Bringing art to the corporate space

Art completes the architecture of a space, says artist Arunkumar HG. “Earlier, art and architecture were not separate entities. Art gave a personality to the architecture of a building. Now, I am not

Published: 11th July 2017 10:29 PM  |   Last Updated: 12th July 2017 08:29 AM   |  A+A-

Express News Service

BENGALURU: Art completes the architecture of a space, says artist Arunkumar HG. “Earlier, art and architecture were not separate entities. Art gave a personality to the architecture of a building. Now, I am not sure where modern India stands in terms of art,” he adds.Art needs patrons to survive, but the biggest challenge for a sculptor like him is  infrastructure. He says, “Making one sculpture in a small studio space is a challenge. Also, you need to invest a lot of time and money in it. The work was commissioned this time. Hence, I could make it,” he says. Arunkumar has displayed a 6-feet high and 11-feet wide sculpture of Nandi at RMZ Ecoworld, Sarjapur. He adds, “Nandi is predominantly seen in the culture of south India. The material I used is rustic steel chains. Hence, it stands as a contrast to the otherwise ‘glossy’ corporate world.”

Opening up of corporate spaces for art is a big relief. Hoping that it becomes a trend, Arunkumar says, “We need to have alternative spaces for art, especially sculptures. Paintings can find space in homes, but you rarely find spaces for big sculptures. Art, in the new corporate world, can provide relaxation to the thousands of people who work there.” 

But care should be taken to ensure that the art piece is not lost in such a huge space. That’s also a challenge, adds another artist, Paresh Maity. Paresh visited the space several times last year to plan his sculpture. He says, “The size and shape of the sculpture is very vital when it is an outdoor space. You need to look at the architecture and environment of the space.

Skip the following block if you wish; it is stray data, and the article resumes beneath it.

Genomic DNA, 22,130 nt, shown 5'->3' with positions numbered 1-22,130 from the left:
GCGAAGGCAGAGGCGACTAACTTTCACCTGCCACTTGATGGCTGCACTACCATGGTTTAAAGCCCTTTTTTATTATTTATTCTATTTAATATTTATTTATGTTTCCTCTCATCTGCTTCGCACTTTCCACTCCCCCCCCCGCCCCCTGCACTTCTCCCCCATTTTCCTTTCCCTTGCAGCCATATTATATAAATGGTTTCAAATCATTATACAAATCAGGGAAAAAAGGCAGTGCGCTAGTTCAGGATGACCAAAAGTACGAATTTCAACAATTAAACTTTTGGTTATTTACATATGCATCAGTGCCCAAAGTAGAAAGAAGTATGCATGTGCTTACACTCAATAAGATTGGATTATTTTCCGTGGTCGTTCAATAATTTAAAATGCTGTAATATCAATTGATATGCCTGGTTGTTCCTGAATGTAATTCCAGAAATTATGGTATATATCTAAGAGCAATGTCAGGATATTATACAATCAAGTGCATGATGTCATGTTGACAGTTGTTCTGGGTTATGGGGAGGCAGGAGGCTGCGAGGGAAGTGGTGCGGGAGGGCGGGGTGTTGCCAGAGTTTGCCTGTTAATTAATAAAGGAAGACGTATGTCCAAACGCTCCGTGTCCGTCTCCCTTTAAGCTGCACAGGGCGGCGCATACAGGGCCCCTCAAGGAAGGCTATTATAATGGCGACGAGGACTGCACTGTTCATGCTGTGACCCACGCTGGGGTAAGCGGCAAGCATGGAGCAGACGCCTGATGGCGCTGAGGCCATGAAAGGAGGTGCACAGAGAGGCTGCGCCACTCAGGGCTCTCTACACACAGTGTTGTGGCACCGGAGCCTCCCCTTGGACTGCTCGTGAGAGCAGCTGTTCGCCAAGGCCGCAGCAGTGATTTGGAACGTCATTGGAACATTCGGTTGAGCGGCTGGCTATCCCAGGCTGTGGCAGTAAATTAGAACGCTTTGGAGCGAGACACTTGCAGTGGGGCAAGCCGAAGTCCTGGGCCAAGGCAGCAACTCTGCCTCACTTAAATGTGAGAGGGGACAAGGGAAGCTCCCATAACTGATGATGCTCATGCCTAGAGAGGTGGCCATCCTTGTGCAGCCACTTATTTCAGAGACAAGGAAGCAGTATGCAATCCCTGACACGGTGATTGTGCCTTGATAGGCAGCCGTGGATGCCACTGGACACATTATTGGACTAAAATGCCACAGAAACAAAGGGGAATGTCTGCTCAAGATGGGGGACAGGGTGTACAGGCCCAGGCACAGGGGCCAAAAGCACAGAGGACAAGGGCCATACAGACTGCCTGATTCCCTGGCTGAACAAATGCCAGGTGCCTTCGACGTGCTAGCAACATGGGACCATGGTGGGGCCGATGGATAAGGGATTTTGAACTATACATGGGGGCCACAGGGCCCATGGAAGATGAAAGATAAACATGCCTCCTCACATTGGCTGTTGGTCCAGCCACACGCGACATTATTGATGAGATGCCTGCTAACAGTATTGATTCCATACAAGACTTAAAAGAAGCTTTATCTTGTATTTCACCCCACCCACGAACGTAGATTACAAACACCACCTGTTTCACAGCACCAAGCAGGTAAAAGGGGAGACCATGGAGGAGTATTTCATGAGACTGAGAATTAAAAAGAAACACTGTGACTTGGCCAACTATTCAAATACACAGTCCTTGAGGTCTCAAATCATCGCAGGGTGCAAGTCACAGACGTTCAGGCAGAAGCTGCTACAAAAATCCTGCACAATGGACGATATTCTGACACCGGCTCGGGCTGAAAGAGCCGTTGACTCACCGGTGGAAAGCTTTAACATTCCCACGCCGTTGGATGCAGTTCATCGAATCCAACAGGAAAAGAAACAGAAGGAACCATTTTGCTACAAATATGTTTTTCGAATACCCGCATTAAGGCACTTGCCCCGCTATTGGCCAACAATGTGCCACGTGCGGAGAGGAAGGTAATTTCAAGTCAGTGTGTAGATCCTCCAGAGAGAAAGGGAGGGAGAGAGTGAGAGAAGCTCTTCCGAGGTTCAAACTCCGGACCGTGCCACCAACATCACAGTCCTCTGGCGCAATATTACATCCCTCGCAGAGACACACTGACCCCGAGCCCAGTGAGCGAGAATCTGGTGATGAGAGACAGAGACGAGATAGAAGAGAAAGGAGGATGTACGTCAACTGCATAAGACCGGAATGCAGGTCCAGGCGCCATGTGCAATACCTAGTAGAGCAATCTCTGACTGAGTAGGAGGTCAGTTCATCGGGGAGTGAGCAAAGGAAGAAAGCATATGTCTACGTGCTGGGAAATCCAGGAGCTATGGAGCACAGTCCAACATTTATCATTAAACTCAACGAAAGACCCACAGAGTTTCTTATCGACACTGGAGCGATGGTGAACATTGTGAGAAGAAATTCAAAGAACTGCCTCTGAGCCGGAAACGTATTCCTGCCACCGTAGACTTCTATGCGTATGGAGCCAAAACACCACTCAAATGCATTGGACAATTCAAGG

You have to create a piece of art on that basis.” Paresh has also installed a scultpure of a bull with minimilistic work in bronze. It tries to portray the same image and expression that art did during the time of Mohenjo Daro. He is trying to portray the power of women through his sculptures. Paresh adds, “Such spaces not only increase the number of patrons, but also the aesthetics of the place. The place looked different without art. Now, it looks fantastic.”

Anu Menda, managing trustee, RMZ Foundation, says Bengaluru has long established its place on the world map as a destination for art. It  enjoys the privilege of playing host to a diverse and vibrant population. “We would like to be custodians to bring art to the city. We would like to hold cross cultural educational programmes with students and host work of international artists in our campus.” There are presently seven installations by six artistes - Subodh Gupta, Ravinder G Reddy, Dhurva Mistry, Paresh Maity, Arunkumar HG, Jayasri Burman.The space is open for public viewing, and entry is completely free.

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